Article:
So Rachel gives her husband her servant so she can have children through her.  I know -- it’s a really strange world in the Old Testament.  When I hear people talk today about biblical marriage being between one man and one woman I know they have never read the Bible.  Back then it was almost like anything goes!  Jacob has two wives and now a servant girl as well - It’s an old fashioned surrogate mother.  And the servant starts having children.

            Then Rachel is really unhappy.  And she makes Leah unhappy.  And pretty soon, everyone is unhappy.

            It’s just one BIG miserable family.

            And finally – finally – Rachel has a son and names him Joseph. 

            Now you would think that would make Jacob happy.  He has the blessing.  But no, it doesn’t make him happy at all. 

            Jacob’s father-in-law begins to cheat Jacob in business deals, and Jacob cheats his father-in-law. 

            Everything spirals out of control, and finally Jacob decides he’s out of here.  He gathers all of his sheep, all of his property, all of his servants, and both wives, all of his children.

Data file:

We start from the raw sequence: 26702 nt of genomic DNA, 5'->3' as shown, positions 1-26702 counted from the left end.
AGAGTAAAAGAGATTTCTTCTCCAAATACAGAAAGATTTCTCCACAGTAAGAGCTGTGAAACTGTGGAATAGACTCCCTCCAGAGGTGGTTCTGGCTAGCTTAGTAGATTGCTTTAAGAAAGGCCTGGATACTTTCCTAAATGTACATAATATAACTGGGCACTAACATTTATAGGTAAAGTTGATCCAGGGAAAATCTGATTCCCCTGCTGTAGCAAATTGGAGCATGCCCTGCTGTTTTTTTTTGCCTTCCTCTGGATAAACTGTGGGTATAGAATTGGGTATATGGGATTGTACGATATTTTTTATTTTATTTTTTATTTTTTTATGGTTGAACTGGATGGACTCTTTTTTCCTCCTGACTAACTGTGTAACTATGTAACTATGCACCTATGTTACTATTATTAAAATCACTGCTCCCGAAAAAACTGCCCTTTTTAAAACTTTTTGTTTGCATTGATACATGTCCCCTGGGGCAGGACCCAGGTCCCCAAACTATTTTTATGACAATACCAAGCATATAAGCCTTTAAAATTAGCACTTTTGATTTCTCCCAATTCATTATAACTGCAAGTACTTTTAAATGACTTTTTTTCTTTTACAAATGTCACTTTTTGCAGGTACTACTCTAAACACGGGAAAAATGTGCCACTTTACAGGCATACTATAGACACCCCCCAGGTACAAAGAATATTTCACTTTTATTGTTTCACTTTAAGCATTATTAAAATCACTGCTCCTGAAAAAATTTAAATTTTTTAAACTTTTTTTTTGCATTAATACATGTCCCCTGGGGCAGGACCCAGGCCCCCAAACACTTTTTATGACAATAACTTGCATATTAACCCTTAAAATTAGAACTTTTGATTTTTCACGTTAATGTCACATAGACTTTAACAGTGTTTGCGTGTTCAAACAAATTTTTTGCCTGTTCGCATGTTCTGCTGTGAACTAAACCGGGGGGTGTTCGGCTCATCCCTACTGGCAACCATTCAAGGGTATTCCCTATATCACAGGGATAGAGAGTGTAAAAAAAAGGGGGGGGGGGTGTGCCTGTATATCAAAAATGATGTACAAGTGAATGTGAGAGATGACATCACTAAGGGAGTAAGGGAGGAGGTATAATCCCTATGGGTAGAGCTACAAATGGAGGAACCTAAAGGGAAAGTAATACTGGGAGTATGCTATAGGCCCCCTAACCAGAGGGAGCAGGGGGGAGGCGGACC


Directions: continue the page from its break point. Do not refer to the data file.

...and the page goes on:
They don’t tell anyone they are leaving, but they try to sneak away.

            Well, I don’t know if you have ever tried to sneak out of town, but when Jacob does it, he has 2 wives, hundreds of servants, thousands of sheep.  It’s hard not to notice a small nation leaving town.

            And people notice.

            And Jacob’s father-in-law shows up and reminds Jacob of how well he has treated Jacob.  Which is nuts.  Jacob has been treated like garbage.  But the two finally come to an agreement.  Jacob will go his way.  Jacob’s father-in-law will go his way.  And they say this to one another.  “May the LORD keep watch between you and me when we are away from each other.”  (Gen 31:49-50)